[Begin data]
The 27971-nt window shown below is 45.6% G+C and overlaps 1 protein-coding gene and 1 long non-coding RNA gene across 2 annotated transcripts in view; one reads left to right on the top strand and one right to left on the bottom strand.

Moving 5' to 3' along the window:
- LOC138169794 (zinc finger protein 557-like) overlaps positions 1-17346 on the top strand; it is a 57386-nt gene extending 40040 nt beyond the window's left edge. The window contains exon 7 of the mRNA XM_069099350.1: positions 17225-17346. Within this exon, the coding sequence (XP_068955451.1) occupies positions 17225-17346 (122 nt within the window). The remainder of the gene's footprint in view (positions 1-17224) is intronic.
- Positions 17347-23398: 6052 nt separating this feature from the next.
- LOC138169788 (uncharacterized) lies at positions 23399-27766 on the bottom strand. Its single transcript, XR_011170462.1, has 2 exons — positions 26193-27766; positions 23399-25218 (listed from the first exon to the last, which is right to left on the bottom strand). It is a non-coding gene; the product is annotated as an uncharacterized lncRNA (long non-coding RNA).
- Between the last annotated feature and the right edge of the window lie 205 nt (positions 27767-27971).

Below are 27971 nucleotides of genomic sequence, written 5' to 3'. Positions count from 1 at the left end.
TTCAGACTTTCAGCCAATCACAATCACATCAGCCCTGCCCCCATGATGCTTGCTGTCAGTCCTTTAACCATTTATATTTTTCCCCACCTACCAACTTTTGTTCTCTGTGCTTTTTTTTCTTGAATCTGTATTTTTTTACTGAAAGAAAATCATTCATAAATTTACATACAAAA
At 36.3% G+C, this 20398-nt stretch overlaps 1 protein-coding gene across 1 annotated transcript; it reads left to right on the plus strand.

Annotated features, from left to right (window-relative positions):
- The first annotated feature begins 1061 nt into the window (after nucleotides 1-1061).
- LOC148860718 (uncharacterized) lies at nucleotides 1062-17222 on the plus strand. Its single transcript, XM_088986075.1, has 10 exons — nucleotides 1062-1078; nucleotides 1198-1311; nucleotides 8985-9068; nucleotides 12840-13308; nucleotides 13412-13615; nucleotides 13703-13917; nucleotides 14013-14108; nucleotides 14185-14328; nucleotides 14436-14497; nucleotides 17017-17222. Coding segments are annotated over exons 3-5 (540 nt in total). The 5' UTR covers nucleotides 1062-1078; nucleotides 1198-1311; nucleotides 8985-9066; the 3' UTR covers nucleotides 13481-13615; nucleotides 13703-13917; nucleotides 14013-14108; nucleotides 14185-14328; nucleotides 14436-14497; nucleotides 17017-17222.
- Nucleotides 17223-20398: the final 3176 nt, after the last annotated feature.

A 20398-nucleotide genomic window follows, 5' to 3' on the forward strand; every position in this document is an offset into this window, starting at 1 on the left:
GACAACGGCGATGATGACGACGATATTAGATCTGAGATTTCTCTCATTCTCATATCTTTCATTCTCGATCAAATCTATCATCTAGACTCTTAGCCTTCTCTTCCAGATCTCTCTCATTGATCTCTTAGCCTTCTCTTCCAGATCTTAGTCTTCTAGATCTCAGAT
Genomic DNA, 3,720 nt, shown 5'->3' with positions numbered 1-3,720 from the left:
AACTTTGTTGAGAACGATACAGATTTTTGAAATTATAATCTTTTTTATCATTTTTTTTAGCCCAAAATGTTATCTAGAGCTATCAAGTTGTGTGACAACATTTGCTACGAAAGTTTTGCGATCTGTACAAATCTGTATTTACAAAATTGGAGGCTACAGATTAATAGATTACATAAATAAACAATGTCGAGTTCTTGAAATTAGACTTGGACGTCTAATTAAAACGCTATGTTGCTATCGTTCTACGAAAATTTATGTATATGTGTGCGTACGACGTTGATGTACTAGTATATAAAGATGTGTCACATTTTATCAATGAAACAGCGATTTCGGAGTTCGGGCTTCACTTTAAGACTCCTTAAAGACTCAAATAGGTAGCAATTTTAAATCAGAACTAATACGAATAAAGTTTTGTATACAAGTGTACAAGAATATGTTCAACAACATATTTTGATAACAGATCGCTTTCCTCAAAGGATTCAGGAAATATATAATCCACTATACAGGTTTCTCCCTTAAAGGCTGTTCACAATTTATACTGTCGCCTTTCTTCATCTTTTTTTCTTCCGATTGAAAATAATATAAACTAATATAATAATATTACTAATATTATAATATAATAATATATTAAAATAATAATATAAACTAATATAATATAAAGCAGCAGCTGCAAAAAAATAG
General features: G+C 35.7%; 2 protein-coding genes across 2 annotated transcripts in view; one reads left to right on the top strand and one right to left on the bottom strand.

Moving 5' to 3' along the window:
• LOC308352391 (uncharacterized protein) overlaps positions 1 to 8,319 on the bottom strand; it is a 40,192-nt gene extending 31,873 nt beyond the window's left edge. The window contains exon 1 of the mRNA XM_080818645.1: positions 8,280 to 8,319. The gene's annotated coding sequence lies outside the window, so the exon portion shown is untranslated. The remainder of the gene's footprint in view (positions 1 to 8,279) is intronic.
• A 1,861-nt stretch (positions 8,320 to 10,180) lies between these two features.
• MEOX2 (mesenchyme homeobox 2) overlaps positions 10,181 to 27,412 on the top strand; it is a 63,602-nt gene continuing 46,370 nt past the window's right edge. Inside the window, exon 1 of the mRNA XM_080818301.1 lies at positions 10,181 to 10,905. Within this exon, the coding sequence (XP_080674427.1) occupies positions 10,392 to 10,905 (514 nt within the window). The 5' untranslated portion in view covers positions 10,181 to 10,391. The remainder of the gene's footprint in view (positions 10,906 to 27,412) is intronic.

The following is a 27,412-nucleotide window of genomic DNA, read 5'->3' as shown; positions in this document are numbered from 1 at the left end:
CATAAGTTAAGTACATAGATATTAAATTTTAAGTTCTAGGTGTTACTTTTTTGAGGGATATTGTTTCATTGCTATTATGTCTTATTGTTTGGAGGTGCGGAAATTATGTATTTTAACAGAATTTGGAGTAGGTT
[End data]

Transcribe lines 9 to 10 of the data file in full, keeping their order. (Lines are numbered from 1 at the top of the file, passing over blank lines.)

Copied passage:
At 36.3% G+C, this 20398-nt stretch overlaps 1 protein-coding gene across 1 annotated transcript; it reads left to right on the plus strand.

Annotated features, from left to right (window-relative positions):